Deuteronomy 12:10

Hebrew Bible

8 You must not do as we are doing here today, with everyone doing what is right in their eyes, 9 for you have not yet come to the final stop and inheritance the Lord your God is giving you. 10 When you do go across the Jordan River and settle in the land he is granting you as an inheritance and you find relief from all the enemies who surround you, you will live in safety. 11 Then you must come to the place the Lord your God chooses for his name to reside, bringing everything I am commanding you—your burnt offerings, sacrifices, tithes, the personal offerings you have prepared, and all your choice votive offerings that you devote to him. 12 You shall rejoice in the presence of the Lord your God, along with your sons, daughters, male and female servants, and the Levites in your villages (since they have no allotment or inheritance with you).

1 Kings 4:25

Hebrew Bible

23 10 calves fattened in the stall, 20 calves from the pasture, and 100 sheep, not to mention rams, gazelles, deer, and well-fed birds. 24 His royal court was so large because he ruled over all the kingdoms west of the Euphrates River from Tiphsah to Gaza; he was at peace with all his neighbors. 25 All the people of Judah and Israel had security; everyone from Dan to Beer Sheba enjoyed the produce of their vines and fig trees throughout Solomon’s lifetime. 26 Solomon had 4,000 stalls for his chariot horses and 12,000 horses. 27 The district governors acquired supplies for King Solomon and all who ate in his royal palace. Each was responsible for one month in the year; they made sure nothing was lacking.

 Notes and References

"... There is another sense in which the people will not merely return to the land as it was in the decades—indeed, the centuries—up to the exile. That would not be enough. When Joshua completed the initial taking of the land of Canaan, “the land had peace from war” (Joshua 11:23; compare Joshua 14:15). But over subsequent centuries that experience was at best intermittent, interrupted by conflict with other peoples and by civil war (e.g., Judges 3:11, 30; 2 Chronicles 14:1). YHWH promises that the return to the land will not be merely a return to the experience that led up to the exile. “Jacob is to return and be at peace, to be safe, with no one to disturb” (Jeremiah 30:10). That no one would disturb the people or make them afraid is another promise about Israel’s original destiny (Leviticus 26:6). It comes to gain a sardonic side (Deuteronomy 28:26; Jeremiah 7:33), but then to be renewed in light of the deeply disturbing experience of Assyrian and Babylonian domination (e.g., Ezekiel 34:28; 39:26; Zephaniah 3:13) and also to be a vision for all the nations (Micah 4:4). Peace is both a matter of objective security and of a feeling of security. The objective peace, safety and banishment of anyone to disturb means Israel need not be afraid or dismayed (Jeremiah 30:10). So YHWH will enable the people to live in their country “in security” (Jeremiah 32:37; compare Ezekiel 28:26; 39:26; Hosea 2:18; Zechariah 14:11). That, too, was part of God’s original promise (Leviticus 25:18-19; 26:5; Deuteronomy 12:10; 33:28), and it had sometimes come true (1 Samuel 12:11; 1 Kings 4:25). But it was an aspect of a total relationship between the people and YHWH, and the whole relationship comprehensively collapsed. Living in security thus becomes an aspect of the vision of restoration ..."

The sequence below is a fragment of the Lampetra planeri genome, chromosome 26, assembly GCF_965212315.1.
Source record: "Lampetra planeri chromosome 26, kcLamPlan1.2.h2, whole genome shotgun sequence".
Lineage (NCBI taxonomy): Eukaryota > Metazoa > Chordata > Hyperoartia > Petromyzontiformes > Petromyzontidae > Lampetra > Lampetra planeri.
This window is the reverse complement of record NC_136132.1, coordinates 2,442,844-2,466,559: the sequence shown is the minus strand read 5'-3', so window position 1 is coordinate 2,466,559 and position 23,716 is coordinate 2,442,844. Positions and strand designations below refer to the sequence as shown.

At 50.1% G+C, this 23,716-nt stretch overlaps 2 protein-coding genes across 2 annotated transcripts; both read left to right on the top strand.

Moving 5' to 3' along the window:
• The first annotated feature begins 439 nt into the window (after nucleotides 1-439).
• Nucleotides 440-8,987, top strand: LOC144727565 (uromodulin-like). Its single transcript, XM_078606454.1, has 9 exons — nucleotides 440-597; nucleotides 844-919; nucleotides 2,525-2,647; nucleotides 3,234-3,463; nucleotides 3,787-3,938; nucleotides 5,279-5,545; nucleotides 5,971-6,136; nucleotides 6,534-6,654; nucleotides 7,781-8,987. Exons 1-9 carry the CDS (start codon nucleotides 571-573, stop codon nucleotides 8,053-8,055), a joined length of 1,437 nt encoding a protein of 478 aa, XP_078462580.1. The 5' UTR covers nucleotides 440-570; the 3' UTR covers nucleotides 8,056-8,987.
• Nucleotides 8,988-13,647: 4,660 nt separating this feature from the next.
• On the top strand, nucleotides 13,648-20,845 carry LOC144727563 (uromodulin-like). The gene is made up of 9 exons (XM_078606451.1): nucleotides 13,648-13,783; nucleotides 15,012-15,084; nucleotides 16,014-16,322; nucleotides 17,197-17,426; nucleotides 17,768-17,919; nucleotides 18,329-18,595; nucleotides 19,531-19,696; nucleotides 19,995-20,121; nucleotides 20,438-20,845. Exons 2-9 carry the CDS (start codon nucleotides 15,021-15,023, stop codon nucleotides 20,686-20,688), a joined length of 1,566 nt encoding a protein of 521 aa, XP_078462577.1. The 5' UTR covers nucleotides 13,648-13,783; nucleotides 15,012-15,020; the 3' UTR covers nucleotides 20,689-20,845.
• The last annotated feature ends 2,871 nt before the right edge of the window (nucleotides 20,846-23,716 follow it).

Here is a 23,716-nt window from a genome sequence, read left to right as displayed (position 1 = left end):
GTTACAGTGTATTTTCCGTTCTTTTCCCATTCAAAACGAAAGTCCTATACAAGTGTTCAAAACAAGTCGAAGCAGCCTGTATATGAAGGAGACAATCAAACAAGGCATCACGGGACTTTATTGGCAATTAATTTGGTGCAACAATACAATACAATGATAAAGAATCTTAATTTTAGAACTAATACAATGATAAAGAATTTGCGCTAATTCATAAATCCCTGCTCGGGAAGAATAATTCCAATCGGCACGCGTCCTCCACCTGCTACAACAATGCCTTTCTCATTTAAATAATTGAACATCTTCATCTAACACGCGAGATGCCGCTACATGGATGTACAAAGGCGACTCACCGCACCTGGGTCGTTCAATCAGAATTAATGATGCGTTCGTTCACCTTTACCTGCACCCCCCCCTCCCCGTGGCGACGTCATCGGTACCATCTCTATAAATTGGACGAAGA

Goldingay, John Old Testament Theology: Israel's Faith (p. 441) InterVarsity Press, 2006

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